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Black Dog Syndrome

The first of this month was National Black Dog Day. The annual celebration was established in 2012 by Colleen Paige, author of The Good Behavior Book For Dogs, to spotlight pups who may have faced prejudice due to their darker coats. 

Rescues and shelters nation-wide have reported that black dogs are adopted less often than their lighter counterparts. This unfortunate phenomenon has been deemed Black Dog Syndrome. Now there hasn’t been scientific research that proves BDS exists for certain, but the site Petfinder has found “that most pets are listed for 12.5 weeks on Petfinder, whereas, less-adoptable pets (such as black, senior, and special needs pets) spend almost four times as long on” the website. 

According to Caesar’s Way, there was also research conducted in 2002 by the Journal of Applied Animal Welfare Science that noted “black coat colors negatively influenced adoption rates for both dogs and cats” and “said adoption rates were much lower in pure-black animals.”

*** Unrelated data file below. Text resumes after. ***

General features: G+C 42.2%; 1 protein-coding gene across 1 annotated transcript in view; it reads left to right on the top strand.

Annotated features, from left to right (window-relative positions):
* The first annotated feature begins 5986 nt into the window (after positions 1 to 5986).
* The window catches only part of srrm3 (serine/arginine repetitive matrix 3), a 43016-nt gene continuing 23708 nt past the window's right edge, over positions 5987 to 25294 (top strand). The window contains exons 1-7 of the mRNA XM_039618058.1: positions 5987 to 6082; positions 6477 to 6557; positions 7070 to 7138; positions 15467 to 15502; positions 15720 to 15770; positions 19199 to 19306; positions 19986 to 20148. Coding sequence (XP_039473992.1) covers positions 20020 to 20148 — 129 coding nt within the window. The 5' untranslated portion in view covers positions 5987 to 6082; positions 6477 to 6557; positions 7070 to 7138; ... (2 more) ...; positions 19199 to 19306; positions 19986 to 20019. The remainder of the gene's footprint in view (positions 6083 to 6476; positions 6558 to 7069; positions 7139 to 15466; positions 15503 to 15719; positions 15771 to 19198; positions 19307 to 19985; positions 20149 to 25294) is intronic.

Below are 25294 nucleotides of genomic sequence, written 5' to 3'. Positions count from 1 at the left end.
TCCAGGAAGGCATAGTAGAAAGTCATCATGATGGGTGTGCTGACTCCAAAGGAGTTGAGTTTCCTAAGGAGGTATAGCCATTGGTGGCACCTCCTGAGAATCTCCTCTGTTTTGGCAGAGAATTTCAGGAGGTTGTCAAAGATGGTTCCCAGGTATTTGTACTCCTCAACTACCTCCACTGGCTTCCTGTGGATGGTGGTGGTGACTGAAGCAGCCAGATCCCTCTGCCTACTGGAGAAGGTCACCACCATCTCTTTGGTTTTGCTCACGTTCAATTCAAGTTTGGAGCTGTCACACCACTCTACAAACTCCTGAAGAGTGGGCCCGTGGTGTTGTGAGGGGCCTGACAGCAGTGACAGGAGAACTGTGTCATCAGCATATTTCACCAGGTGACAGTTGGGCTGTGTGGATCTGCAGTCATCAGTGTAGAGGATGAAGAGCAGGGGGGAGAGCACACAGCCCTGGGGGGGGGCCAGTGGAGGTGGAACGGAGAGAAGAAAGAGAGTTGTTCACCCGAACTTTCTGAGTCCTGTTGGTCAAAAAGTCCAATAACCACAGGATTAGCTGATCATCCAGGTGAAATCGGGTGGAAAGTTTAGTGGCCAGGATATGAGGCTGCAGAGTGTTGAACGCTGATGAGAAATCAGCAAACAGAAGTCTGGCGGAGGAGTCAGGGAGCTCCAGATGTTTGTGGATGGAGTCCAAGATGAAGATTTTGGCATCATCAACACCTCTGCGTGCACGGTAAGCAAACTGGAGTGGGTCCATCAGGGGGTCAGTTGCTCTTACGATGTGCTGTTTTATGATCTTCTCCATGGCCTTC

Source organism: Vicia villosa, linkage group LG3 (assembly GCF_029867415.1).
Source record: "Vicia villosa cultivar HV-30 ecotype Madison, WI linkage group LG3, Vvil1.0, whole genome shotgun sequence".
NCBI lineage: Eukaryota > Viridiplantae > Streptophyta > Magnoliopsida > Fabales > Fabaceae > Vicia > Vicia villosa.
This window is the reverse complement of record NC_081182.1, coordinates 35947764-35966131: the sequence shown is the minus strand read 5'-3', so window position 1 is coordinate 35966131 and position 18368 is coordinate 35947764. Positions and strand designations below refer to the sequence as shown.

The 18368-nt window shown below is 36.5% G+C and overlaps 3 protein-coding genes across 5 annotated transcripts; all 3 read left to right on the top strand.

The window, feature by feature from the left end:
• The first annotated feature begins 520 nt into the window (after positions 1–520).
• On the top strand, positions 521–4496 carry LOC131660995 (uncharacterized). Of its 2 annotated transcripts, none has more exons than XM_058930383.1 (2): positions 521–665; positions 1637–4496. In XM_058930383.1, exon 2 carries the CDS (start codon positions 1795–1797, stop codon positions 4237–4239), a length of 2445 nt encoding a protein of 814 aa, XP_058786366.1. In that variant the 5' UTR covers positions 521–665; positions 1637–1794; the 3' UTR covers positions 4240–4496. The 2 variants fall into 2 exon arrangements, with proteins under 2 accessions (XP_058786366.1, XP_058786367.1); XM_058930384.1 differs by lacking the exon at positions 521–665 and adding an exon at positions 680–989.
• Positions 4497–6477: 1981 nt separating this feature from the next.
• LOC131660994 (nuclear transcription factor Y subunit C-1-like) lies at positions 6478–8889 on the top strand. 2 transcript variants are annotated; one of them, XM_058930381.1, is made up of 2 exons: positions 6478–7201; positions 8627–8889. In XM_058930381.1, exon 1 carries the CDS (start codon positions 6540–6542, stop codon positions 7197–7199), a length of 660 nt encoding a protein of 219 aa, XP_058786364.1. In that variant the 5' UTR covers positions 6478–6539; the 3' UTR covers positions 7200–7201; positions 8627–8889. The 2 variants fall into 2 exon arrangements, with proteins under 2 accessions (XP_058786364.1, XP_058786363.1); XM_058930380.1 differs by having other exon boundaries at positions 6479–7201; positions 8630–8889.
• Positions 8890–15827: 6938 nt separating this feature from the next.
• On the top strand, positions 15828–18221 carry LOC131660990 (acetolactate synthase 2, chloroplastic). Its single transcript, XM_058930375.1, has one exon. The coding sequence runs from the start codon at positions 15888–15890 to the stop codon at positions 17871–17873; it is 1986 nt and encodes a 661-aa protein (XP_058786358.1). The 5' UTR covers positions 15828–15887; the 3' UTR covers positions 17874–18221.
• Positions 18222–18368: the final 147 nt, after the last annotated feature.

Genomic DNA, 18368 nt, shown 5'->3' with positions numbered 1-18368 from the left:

Unfortunately, there is not a definite answer as to why adoptees may have potential biases against black dogs. One possible theory is black dogs have long been considered to be bad omens. The media’s 

negative representation of breeds that are typically black, such as Rottweilers, may have also contributed to this supposed phenomenon. 

In addition, photographs really don’t do these adorable guys and gals justice due to their dark coats, meaning that they can be easily ignored on sites like Petfinder. 

So how can you help black dogs find their forever homes? 

Well, you could consider fostering or adopting a black dog. If that’s not a feasible option, you may want to start small and be an advocate for dogs with black fur in your daily life and on social media. 

You also could contact your local rescues to encourage them to collect data to see if there is a significant pattern for dark-haired pups to be passed over. Based on that data, the rescue may want to consider taking time to raise awareness for said dogs.

featured image, adopted dog Shabba courtesy of @sophiegamand @mrbonesandco

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